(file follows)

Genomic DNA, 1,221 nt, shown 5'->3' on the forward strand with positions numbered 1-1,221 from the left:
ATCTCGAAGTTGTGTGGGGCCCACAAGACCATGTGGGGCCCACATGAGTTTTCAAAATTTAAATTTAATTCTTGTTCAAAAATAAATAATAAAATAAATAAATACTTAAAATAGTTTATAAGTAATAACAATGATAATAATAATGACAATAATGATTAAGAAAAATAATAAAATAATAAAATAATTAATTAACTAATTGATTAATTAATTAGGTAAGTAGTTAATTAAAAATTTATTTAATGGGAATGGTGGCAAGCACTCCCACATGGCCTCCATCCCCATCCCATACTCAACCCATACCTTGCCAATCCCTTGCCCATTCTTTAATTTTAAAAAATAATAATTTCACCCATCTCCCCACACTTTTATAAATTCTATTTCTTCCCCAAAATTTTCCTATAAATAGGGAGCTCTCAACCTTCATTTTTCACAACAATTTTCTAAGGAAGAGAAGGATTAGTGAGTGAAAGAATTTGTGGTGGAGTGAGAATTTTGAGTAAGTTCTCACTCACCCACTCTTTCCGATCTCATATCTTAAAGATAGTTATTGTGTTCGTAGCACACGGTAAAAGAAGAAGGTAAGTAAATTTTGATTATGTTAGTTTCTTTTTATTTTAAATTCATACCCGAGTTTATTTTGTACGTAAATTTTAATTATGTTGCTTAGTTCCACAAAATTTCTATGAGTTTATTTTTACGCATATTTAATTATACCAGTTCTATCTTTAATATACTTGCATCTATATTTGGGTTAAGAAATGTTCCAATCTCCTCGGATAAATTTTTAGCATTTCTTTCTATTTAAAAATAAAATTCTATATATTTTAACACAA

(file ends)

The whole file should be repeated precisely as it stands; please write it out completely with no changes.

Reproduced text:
Genomic DNA, 1,221 nt, shown 5'->3' on the forward strand with positions numbered 1-1,221 from the left:
ATCTCGAAGTTGTGTGGGGCCCACAAGACCATGTGGGGCCCACATGAGTTTTCAAAATTTAAATTTAATTCTTGTTCAAAAATAAATAATAAAATAAATAAATACTTAAAATAGTTTATAAGTAATAACAATGATAATAATAATGACAATAATGATTAAGAAAAATAATAAAATAATAAAATAATTAATTAACTAATTGATTAATTAATTAGGTAAGTAGTTAATTAAAAATTTATTTAATGGGAATGGTGGCAAGCACTCCCACATGGCCTCCATCCCCATCCCATACTCAACCCATACCTTGCCAATCCCTTGCCCATTCTTTAATTTTAAAAAATAATAATTTCACCCATCTCCCCACACTTTTATAAATTCTATTTCTTCCCCAAAATTTTCCTATAAATAGGGAGCTCTCAACCTTCATTTTTCACAACAATTTTCTAAGGAAGAGAAGGATTAGTGAGTGAAAGAATTTGTGGTGGAGTGAGAATTTTGAGTAAGTTCTCACTCACCCACTCTTTCCGATCTCATATCTTAAAGATAGTTATTGTGTTCGTAGCACACGGTAAAAGAAGAAGGTAAGTAAATTTTGATTATGTTAGTTTCTTTTTATTTTAAATTCATACCCGAGTTTATTTTGTACGTAAATTTTAATTATGTTGCTTAGTTCCACAAAATTTCTATGAGTTTATTTTTACGCATATTTAATTATACCAGTTCTATCTTTAATATACTTGCATCTATATTTGGGTTAAGAAATGTTCCAATCTCCTCGGATAAATTTTTAGCATTTCTTTCTATTTAAAAATAAAATTCTATATATTTTAACACAA